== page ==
Sometimes, it’s hard to put a price on a Southern education. A college education is a pipe dream that could cost you your entire life in terms of money, stress, and opportunities missed while you were away from the workforce for four (or more!) years. You may be wasting your youth and the opportunity to gain valuable work experience by delaying the start of your professional life. These are common assumptions made about higher education, but the data show otherwise. Getting a college education not only improves your financial situation over time, but also increases your chances of living a longer, healthier, and happier life. Top five reasons why you should get that bachelor’s degree are listed below.
Top reasons to attend college
Average Pay Increases
Workers with a postsecondary degree earn more than those with only a high school diploma, according to the U.S. Bureau of Labor Statistics (BLS). In 2021, those with an associate degree had a median weekly income of $963, or the midpoint of the range of numbers. This is an increase of $154/week, or over $8,000/year, compared to the salary of someone with only a high school diploma.
The median salary for a worker with a bachelor’s degree is $1,334, which is $525 more per week and over $27,000 more per year than the median salary for a worker without a postsecondary education. With a master’s degree, earnings increased to a median of $1,574 weekly, $765 more than for those with only a high school diploma, and nearly $40,000.
If your career lasts 40 years, this data suggests that you could make an extra $320,000 with an associate degree, over $1 million with a bachelor’s, and over $1.5 million with a master’s degree compared to someone without any postsecondary education.
Expand Your Opportunities
Earning a degree from an accredited institution may provide the competitive edge you need to get hired for that high-paying position. In addition to opening up more job opportunities, a bachelor’s degree can help you shift your perspective and treat your work as a career rather than a job.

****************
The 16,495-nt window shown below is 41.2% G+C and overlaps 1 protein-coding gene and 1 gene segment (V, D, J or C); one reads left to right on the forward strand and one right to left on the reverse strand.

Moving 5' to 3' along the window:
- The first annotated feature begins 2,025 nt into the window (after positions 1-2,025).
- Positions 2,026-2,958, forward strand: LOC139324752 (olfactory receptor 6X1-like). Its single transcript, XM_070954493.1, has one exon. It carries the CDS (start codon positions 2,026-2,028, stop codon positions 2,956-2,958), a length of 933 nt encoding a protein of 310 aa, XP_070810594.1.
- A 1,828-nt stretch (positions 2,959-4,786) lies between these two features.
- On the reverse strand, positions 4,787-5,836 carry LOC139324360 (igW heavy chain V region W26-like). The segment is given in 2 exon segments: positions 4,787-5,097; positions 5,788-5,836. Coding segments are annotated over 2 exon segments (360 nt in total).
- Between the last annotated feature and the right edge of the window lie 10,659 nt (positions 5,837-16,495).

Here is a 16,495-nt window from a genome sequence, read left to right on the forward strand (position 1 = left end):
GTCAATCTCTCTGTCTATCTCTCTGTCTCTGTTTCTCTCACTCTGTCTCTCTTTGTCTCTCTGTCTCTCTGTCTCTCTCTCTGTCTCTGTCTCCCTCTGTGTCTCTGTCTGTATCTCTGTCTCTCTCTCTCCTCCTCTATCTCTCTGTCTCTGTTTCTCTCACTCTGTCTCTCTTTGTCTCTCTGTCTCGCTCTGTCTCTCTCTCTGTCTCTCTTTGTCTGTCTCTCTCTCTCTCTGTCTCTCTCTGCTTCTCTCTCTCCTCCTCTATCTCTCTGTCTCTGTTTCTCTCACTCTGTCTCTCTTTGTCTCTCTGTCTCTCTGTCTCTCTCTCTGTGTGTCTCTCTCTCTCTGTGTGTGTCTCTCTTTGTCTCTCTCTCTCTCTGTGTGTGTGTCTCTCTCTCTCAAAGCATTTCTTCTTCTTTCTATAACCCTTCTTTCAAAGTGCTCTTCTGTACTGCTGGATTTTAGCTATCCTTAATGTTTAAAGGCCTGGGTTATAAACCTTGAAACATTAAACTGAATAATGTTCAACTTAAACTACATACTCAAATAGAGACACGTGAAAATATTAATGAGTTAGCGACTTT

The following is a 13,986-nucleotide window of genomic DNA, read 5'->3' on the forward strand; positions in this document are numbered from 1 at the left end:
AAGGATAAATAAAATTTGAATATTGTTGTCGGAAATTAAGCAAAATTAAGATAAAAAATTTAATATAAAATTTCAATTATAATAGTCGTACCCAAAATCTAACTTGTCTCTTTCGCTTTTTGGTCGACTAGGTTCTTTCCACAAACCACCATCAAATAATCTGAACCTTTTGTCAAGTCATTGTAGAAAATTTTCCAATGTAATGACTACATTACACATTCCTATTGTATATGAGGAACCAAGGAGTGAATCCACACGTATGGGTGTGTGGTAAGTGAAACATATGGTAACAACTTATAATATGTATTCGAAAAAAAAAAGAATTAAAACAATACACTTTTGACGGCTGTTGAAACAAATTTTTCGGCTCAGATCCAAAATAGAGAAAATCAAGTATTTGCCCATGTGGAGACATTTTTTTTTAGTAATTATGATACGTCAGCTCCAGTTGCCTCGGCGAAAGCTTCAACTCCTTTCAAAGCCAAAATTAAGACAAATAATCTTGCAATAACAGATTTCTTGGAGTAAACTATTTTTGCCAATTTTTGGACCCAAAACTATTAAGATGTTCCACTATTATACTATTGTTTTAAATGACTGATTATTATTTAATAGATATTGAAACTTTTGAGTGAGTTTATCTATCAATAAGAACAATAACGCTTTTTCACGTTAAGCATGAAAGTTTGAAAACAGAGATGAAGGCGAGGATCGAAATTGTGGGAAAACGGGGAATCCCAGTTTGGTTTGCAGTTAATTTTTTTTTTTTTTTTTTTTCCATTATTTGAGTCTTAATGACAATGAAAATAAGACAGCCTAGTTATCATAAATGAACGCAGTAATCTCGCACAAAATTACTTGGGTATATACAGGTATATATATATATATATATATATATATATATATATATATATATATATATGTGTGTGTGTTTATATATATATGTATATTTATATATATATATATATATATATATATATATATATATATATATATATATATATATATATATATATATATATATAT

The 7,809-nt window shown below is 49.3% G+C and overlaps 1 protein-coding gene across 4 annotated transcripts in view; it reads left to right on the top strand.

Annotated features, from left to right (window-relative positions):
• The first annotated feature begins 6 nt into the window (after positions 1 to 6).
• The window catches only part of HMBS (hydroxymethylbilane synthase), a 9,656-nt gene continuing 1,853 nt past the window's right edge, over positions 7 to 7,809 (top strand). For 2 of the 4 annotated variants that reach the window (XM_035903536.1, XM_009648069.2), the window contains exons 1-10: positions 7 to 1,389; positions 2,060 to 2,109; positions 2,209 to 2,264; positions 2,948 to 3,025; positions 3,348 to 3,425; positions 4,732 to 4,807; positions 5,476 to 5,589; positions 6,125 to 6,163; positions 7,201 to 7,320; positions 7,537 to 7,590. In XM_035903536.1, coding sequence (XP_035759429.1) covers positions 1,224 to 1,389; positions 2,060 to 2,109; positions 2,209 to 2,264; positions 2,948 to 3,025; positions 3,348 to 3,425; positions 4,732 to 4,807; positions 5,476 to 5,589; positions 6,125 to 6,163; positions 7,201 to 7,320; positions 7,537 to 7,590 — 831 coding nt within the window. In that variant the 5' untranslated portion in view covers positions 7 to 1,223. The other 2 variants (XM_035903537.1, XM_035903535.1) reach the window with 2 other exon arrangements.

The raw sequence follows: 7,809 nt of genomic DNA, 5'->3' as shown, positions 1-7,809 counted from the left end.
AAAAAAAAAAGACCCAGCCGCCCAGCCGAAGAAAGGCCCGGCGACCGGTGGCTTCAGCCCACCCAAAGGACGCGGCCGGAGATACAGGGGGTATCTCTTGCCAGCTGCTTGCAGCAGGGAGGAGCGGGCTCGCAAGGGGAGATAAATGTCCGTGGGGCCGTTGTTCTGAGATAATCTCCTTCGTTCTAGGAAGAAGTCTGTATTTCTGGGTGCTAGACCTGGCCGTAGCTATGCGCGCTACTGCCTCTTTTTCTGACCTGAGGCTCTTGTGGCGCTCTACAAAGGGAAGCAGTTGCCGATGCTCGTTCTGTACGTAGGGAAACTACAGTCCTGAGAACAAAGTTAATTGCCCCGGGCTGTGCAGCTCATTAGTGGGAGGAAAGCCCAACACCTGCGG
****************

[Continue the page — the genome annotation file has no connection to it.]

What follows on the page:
A 2016 report by the Pew Research Center found that workers with advanced degrees (77%) and those with bachelor’s degrees (60%) were more likely to view their jobs as contributing to their sense of self-worth than those with less education (38%).
This concept is just as relevant today as it was then. Sixty-one percent of college students, according to The State of Higher Education 2022 Report by the Lumina Foundation and Gallup, are attending school to improve their employment prospects.
You’ve probably chosen your major because it’s related to a career or area of interest.
Build New Relationships
University is a great place to meet new people and develop existing friendships, as well as to learn new things. At the outset of your college career, you may choose to connect with an academic advisor who will be there to help you in a variety of ways throughout your time at university, including helping you plan your course load, pointing you in the right direction of campus services, and serving as a positive role model and sounding board for your academic and professional development. Teachers in your courses can also be a great resource for clarifying course requirements and guiding you through complex homework.